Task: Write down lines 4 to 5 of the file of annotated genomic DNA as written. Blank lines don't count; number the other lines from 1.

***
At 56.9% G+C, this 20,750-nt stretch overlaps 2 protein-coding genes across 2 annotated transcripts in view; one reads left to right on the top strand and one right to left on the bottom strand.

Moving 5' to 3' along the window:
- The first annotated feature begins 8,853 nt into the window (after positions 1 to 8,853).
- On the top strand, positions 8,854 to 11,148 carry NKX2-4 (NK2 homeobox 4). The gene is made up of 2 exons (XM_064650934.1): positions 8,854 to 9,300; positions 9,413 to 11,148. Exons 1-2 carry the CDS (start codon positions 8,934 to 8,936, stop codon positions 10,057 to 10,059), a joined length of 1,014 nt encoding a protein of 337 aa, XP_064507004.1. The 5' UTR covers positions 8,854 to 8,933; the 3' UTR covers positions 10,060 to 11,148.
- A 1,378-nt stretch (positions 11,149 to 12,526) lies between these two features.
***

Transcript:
- On the top strand, positions 8,854 to 11,148 carry NKX2-4 (NK2 homeobox 4). The gene is made up of 2 exons (XM_064650934.1): positions 8,854 to 9,300; positions 9,413 to 11,148. Exons 1-2 carry the CDS (start codon positions 8,934 to 8,936, stop codon positions 10,057 to 10,059), a joined length of 1,014 nt encoding a protein of 337 aa, XP_064507004.1. The 5' UTR covers positions 8,854 to 8,933; the 3' UTR covers positions 10,060 to 11,148.
- A 1,378-nt stretch (positions 11,149 to 12,526) lies between these two features.